“How did they end up in the British Museum?” I hear you cry. Actually, I’m pretty sure you’re not all that bothered, but I’m going to tell you anyway. We’ve been researching potential new street photography locations around London, and had read about Exmouth Market, which is held every Friday and Saturday. Unusually for us, our next street shot falls on a Saturday, so we thought we’d go and scout out the area in advance whilst we were within walking distance today. The route there took us past the British Museum, and it was pretty cold outside, so it seemed sensible to pop inside for a bit. We’ve taken some interesting shots in the past inside the V&A Museum, and were curious what the light was like inside the British Museum. Not great, was the answer. But there were some interesting artefacts, so it was a good opportunity to take some photographs anyway.
Tottenham Court Road to Barbican
So, all in all, it was quite a long walk. And once we arrived at the Exmouth Market location, neither of us were taken enough with it to want to bother coming back on Saturday. However, as well as our detour into the British Museum, we actually passed through a fair amount of photo-worthy locations en route. I particularly liked the Imperial Hotel in Russell Square, with its brutalist concrete facade. I also manage to take my first blossom photographs of 2019, which was surprising given how cold it has been recently.
Given my new-found interest in 120 film, imagine my delight when we stumbled across a camera film wholesaler in Mount Pleasant (I say stumbled “across”… I literally stumbled INTO the shop, thanks to being so fixated on the Portra 400 which I’d noticed on the counter that I didn’t acknowledge the doorstep. Way to make an entrance).
We made a much needed pitstop at a branch of Costa. I don’t even know why I went all MySpace with a mirror selfie whilst we were there, so I’m not even going to try to justify my behaviour. I took a couple of photographs of the same table with different customer sat at it, which I’m filing as a potential idea for a future series. A Day in the Life of a Chair. If nothing else, it’s a good excuse to sit in Costa all day.
We had no idea where to finish our day’s shoot. We were both pretty tired by this point (in fact, we’d never really recovered from our decision to bypass our fellow travellers by power walking up a deceptively long and steep broken escalator at Oxford Circus station). My launderette fetish had reared its head earlier in the day, when I thought I’d found one in Soho, only to discover with great disappointment on closer inspection that it was a manned dry cleaners, so I did a quick google search of launderettes within a mile of Exmouth Market. The “prettiest” one seemed to be located at the Barbican, so we set off to find it.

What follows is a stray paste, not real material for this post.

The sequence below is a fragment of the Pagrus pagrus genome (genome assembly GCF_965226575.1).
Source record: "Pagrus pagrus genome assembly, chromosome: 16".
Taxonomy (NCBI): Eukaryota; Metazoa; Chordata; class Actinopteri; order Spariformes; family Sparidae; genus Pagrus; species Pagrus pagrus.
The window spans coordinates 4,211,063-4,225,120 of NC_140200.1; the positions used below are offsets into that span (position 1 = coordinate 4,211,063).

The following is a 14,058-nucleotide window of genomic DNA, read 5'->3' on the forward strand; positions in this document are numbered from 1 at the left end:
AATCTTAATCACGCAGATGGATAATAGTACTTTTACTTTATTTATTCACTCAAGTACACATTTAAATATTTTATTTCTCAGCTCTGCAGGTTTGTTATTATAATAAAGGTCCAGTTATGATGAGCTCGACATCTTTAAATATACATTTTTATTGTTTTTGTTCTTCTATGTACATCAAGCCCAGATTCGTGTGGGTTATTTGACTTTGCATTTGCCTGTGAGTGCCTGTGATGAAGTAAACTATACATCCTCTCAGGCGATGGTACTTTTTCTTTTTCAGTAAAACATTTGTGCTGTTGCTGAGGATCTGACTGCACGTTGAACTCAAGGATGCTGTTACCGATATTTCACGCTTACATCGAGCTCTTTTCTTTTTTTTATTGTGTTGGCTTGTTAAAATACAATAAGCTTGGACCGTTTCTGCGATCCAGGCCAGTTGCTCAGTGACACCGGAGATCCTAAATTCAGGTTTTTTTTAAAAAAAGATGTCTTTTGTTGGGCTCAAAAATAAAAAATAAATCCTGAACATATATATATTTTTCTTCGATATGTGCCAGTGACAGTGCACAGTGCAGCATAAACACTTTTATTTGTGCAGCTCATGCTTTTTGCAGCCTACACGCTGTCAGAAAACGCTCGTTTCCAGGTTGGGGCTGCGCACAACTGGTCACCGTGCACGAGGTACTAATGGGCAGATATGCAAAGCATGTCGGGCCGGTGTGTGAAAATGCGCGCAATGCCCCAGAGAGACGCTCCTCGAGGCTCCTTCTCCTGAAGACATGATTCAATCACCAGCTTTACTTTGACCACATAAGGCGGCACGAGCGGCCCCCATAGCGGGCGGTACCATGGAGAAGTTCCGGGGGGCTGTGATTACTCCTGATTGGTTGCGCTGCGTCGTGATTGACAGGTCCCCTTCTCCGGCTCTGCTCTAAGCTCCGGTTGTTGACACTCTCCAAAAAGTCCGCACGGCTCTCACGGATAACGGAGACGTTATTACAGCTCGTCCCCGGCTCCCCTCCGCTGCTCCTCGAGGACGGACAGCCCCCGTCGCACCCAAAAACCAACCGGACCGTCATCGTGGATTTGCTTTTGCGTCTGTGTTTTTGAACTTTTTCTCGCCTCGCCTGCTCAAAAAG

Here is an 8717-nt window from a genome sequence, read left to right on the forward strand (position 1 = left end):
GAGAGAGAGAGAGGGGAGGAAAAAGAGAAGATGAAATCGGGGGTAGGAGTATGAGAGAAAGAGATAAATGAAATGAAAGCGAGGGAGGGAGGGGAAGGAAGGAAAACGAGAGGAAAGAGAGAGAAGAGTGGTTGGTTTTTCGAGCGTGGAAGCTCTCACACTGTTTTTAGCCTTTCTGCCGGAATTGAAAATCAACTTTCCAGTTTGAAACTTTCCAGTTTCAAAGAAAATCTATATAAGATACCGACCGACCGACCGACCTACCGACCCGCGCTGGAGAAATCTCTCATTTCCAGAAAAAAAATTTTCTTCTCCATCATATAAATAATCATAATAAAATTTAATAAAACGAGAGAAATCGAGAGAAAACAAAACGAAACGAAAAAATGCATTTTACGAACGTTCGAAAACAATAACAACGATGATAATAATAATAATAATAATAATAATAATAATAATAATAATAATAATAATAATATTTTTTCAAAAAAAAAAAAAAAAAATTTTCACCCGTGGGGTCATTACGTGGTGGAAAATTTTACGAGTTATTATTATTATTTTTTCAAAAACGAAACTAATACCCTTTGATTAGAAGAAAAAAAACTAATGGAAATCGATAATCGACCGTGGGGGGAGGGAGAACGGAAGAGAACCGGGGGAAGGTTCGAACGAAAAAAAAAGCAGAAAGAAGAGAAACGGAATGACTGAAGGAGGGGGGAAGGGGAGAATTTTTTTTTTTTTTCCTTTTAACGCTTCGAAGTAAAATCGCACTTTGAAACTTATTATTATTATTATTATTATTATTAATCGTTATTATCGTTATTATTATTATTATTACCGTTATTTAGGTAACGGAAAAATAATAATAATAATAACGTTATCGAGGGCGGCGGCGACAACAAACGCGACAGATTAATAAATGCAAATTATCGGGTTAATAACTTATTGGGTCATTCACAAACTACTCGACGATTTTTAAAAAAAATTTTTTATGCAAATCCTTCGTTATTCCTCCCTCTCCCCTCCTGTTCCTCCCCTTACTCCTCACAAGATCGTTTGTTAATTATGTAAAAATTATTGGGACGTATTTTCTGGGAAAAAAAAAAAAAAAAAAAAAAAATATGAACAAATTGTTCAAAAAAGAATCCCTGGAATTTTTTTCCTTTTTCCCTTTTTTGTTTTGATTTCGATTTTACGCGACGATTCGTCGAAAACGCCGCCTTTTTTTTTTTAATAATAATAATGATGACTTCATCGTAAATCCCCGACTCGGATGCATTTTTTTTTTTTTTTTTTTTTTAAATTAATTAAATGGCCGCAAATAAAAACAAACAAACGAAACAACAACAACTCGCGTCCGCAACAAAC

On arrival, a sign on the wall proclaimed that photography wasn’t permitted. But that’s just one of those rules that’s just made to be broken, so I used my last Instax shot on those beautiful blue dryers, and took a quick snap with the X100F. We wandered around the Barbican Estate, wishing that the light was better for some shadowy brutalist architectural photography, took a few photographs anyway, and as always at the Barbican, got completely lost in the warren of high rises trying to find the Tube station.
Now that we’ve decided to bypass Exmouth Market, our plans for Saturday involve a ridiculously early start and a wander around Camden. Will the light be in our favour? Will we walk such a ridiculous amount of steps as we did today? Will I return home with more random purchases that I don’t need, like the awesomely-named “Lip Shit” lip balm that I bought today? Will I fall down any more steps? Find out in the next instalment of London Diaries.
Love from London x